Definitions and difference in PVG terms: Designated medical event (DME), Important medical events (IMEs), WHO critical terms and AESIs

Definitions and difference in PVG terms: Designated medical event (DME), Important medical events (IMEs), WHO critical terms and Adverse event of special interest (AESI)

Its important to understand these key definitions and more importantly their differences.. Lets just dive in…

Designated medical event (DME):

• Adverse events considered rare, serious, and associated with a high drug-attributable risk and which constitute an alarm with as few as one to three reports

Examples of DMEs include:

• Stevens-Johnson syndrome

• Toxic epidermal necrolysis

• Hepatic failure

• Anaphylaxis

• Aplastic anaemia

• Torsade de pointes

• According to the EMA, the list of so-called designated medical events contains “serious medical concepts often causally associated with drugs across multiple pharmacological/therapeutic classes.”

• A list of standardized terms describing medical events it says will be used by the agency and other European regulators to identify suspected adverse events.

• EMA has developed a list of designated medical events containing medical conditions that are inherently serious and often medicine-related

• It does not address product specific issues or medical conditions with high prevalence in the general population

• DME list serves as a safety net in signal detection

• EMA and Member States use it to focus on reports of suspected adverse reactions that deserve special attention, irrespective of statistical criteria used to prioritize safety reviews

• In short, a regulatory safety net (to avoid missing signals due to MAH subjectivity)- a list with rare, inherently and most often (than not) events likely to be causes by drugs (across classes!)

So DMEs (things to remember):

• Used by regulators

• Events by nature, more likely to occur due to medications than not

• Events can occur due to/across multiple classes of medications (e.g. SJS/TEN)

• Even two cases may lead to a signal

• More severe by design (SJS)

• Signal detection uses DMEs

• Useful for risk analysis

• List available on EMA site

• Regulatory safety net to avoid missing a signal due to MAH subjectivity

Important medical event (IME):

• The EudraVigilance Expert Working Group has coordinated the development of an important medical event (IME) terms list based on the Medical Dictionary for Regulatory Activities (MedDRA).

• This IME list aims to facilitate

1- The classification of suspected adverse reactions

2- The analysis of aggregated data

3- Assessment of ICSRs in the framework of the day-to-day pharmacovigilance activities.

The IME list is intended for guidance purposes only and is available on the EMA website to stakeholders who wish to use it for their pharmacovigilance activities. It is regularly updated in line with the latest version of MedDRA.

Difference between DME and IME:

• DMEs are adverse events considered rare, serious, and associated with a high drug-attributable risk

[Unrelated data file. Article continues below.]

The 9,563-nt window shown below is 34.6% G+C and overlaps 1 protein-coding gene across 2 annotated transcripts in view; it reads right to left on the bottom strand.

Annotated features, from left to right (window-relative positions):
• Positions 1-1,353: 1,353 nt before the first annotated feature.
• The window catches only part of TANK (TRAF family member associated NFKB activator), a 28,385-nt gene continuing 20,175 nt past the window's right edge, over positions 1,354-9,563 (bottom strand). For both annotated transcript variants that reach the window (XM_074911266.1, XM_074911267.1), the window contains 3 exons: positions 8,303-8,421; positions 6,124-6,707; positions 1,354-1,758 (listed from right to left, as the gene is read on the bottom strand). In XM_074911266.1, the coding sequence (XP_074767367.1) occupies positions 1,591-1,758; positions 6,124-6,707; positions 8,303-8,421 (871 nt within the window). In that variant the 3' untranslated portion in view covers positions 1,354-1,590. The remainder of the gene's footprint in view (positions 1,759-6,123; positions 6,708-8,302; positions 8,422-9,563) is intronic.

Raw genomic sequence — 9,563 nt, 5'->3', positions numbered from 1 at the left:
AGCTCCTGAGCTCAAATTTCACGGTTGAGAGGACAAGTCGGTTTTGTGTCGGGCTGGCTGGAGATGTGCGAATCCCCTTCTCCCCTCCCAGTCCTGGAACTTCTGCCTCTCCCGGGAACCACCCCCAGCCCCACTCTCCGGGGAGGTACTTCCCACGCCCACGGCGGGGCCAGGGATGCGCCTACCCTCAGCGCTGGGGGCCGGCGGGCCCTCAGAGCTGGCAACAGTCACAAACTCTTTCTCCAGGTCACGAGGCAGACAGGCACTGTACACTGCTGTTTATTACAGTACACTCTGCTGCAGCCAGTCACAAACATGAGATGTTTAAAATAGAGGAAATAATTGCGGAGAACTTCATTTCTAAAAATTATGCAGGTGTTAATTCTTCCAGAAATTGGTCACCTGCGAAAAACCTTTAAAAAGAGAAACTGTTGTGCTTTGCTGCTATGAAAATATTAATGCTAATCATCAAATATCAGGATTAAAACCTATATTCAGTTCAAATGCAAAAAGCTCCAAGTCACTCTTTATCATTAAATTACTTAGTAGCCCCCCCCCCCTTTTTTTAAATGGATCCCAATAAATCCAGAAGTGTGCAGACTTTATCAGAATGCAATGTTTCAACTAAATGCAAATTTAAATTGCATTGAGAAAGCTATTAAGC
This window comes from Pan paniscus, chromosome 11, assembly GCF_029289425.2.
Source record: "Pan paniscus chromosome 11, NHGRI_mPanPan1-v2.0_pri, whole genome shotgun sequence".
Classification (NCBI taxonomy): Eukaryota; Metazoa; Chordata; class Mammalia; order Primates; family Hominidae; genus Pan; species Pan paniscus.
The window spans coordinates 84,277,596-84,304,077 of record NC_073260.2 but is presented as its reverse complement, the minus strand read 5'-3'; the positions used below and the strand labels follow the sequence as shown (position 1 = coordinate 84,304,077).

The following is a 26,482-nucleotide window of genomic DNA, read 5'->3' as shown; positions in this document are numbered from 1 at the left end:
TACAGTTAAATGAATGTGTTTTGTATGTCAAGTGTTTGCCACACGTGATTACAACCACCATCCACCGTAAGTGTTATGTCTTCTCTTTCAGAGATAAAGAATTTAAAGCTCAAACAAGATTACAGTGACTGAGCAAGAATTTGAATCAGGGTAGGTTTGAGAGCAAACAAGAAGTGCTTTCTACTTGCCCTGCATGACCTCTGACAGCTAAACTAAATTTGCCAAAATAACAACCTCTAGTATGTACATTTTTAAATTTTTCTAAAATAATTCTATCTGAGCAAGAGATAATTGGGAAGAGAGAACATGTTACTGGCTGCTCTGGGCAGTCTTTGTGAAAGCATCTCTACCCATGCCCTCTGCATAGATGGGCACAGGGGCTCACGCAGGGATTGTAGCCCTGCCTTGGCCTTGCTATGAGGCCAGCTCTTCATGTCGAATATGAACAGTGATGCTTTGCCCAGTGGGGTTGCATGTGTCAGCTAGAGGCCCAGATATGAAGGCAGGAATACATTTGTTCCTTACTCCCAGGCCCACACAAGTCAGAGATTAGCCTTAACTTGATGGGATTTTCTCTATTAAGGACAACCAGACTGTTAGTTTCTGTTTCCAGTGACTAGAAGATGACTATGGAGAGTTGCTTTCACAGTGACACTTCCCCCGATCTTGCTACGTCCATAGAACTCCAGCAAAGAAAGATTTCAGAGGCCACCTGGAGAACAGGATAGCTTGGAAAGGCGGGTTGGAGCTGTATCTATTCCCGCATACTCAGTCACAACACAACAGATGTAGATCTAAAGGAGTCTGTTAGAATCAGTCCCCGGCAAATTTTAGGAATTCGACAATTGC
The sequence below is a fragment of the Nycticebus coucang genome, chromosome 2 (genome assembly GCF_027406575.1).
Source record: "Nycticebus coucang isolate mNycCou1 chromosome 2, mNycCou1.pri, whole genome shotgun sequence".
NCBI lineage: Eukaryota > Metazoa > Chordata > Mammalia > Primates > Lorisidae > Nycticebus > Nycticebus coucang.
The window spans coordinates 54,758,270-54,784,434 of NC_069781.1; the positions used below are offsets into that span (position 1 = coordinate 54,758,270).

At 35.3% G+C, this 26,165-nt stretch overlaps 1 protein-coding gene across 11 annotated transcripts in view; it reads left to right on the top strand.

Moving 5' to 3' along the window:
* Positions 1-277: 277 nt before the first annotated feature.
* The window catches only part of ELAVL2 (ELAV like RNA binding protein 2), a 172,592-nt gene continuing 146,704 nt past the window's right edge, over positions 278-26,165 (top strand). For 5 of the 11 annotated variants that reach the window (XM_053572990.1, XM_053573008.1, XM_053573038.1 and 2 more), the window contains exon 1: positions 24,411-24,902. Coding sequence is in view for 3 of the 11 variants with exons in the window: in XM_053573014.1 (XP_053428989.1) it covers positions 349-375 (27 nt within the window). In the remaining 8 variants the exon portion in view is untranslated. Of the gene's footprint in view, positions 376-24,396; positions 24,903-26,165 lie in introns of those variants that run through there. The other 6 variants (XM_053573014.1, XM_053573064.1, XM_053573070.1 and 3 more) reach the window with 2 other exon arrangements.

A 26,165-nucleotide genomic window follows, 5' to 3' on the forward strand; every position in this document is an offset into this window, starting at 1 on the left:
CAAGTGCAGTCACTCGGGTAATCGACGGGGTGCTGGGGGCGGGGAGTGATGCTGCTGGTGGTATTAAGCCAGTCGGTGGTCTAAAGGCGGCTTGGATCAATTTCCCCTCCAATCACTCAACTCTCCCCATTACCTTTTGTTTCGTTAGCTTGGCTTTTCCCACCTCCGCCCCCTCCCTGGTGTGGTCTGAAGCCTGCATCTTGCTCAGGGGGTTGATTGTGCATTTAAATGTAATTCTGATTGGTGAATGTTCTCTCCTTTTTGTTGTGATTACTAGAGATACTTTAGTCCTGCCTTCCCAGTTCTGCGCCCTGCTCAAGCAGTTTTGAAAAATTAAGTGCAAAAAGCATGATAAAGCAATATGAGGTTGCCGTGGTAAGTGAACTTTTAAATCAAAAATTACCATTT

• DMEs constitute an alarm with as few as one to three reports

• Used by EMA and EU regulators to identify suspected AEs (SAEs)

• IME- IME list prepared by EudraVigilance working group based on MEDDRA

• Intended for guidance MAH can use

• This IME list aims to facilitate:

1- The classification of suspected adverse reactions

2- The analysis of aggregated data

3- Assessment of ICSRs in the framework of the day-to-day pharmacovigilance activities.

DMEs vs IMEs in a nutshell:

• So basically, DMEs are used in signal detection

• If identified → Even 2–3 cases can lead to signal

• More serious and binding

• Used by EU regulators themselves

• These events by nature are more likely to be caused by drugs

• Whereas, IMEs are for MAH guidance, more voluntary and can be used in ICSR and aggregate reports

• IME is more of a list for housekeeping and not alerting

• More for MAH guidance than regulator use

  • DMEs would lead to signal even if 2–3 events, not IMEs

Critical terms:

• The WHO marked some terms as ‘Critical Terms’

• Critical terms are found in WHO directory à WHO ART

• These terms either refer to or might be indicative of serious disease states and warrant special attention, because of their possible association with the risk of serious illness that may lead to more decisive action than reports on other terms

• The WHO list of Critical Terms may serve as a basis for medical judgment of AEs, i.e. to assess whether AEs should be considered serious due to their medical importance

  • Examples: Death, anaphylactic shock, convulsions, erythema multiforme

Adverse event of special interest (AESI):

• An adverse event of special interest (serious or non-serious) is one of scientific and medical concern specific to the sponsor’s product or program

• Ongoing monitoring and rapid communication by the investigator to the sponsor may be appropriate

• Such events may require further investigation in order to characterize and understand them

• Depending on the nature of the event, rapid communication by the trial sponsor to other parties may also be needed (e.g., regulators)

It was a straightforward, technical article, a bit to-the point.. Please let me know what you think in the comments :)

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🏳️‍🌈 Aditi Sheth 🏳️‍🌈

🏳️‍🌈📚 Bookworm fueled by curiosity | 750+ Certificates | PBRER | Aggregate reports | Artificial Intelligence | Trained Psychologist | Introvert | ISFJ |MBBS